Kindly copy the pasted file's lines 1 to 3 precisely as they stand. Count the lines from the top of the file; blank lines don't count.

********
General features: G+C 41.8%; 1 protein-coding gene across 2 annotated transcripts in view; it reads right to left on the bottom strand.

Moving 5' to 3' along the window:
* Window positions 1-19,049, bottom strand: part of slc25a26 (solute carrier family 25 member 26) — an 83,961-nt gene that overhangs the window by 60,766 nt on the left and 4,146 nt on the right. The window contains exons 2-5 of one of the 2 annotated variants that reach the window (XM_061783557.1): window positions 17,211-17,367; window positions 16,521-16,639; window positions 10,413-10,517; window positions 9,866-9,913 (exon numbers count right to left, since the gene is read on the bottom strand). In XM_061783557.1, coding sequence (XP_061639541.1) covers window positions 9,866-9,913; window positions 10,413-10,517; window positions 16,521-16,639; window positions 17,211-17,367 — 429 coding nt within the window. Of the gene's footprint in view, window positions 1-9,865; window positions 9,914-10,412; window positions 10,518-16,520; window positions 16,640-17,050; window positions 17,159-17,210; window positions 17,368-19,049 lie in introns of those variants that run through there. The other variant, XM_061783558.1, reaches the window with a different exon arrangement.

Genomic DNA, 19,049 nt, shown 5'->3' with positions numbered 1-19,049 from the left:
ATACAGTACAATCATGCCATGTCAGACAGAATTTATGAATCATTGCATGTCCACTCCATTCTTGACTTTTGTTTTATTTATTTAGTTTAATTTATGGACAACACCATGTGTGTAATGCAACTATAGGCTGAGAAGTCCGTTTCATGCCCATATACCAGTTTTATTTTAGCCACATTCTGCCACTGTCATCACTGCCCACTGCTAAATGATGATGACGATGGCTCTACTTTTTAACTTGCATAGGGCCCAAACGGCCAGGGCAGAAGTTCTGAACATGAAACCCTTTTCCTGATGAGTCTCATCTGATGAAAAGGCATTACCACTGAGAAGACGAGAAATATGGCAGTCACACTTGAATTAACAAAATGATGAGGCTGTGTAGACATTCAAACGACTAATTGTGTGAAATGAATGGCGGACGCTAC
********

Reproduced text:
General features: G+C 41.8%; 1 protein-coding gene across 2 annotated transcripts in view; it reads right to left on the bottom strand.

Moving 5' to 3' along the window:
* Window positions 1-19,049, bottom strand: part of slc25a26 (solute carrier family 25 member 26) — an 83,961-nt gene that overhangs the window by 60,766 nt on the left and 4,146 nt on the right. The window contains exons 2-5 of one of the 2 annotated variants that reach the window (XM_061783557.1): window positions 17,211-17,367; window positions 16,521-16,639; window positions 10,413-10,517; window positions 9,866-9,913 (exon numbers count right to left, since the gene is read on the bottom strand). In XM_061783557.1, coding sequence (XP_061639541.1) covers window positions 9,866-9,913; window positions 10,413-10,517; window positions 16,521-16,639; window positions 17,211-17,367 — 429 coding nt within the window. Of the gene's footprint in view, window positions 1-9,865; window positions 9,914-10,412; window positions 10,518-16,520; window positions 16,640-17,050; window positions 17,159-17,210; window positions 17,368-19,049 lie in introns of those variants that run through there. The other variant, XM_061783558.1, reaches the window with a different exon arrangement.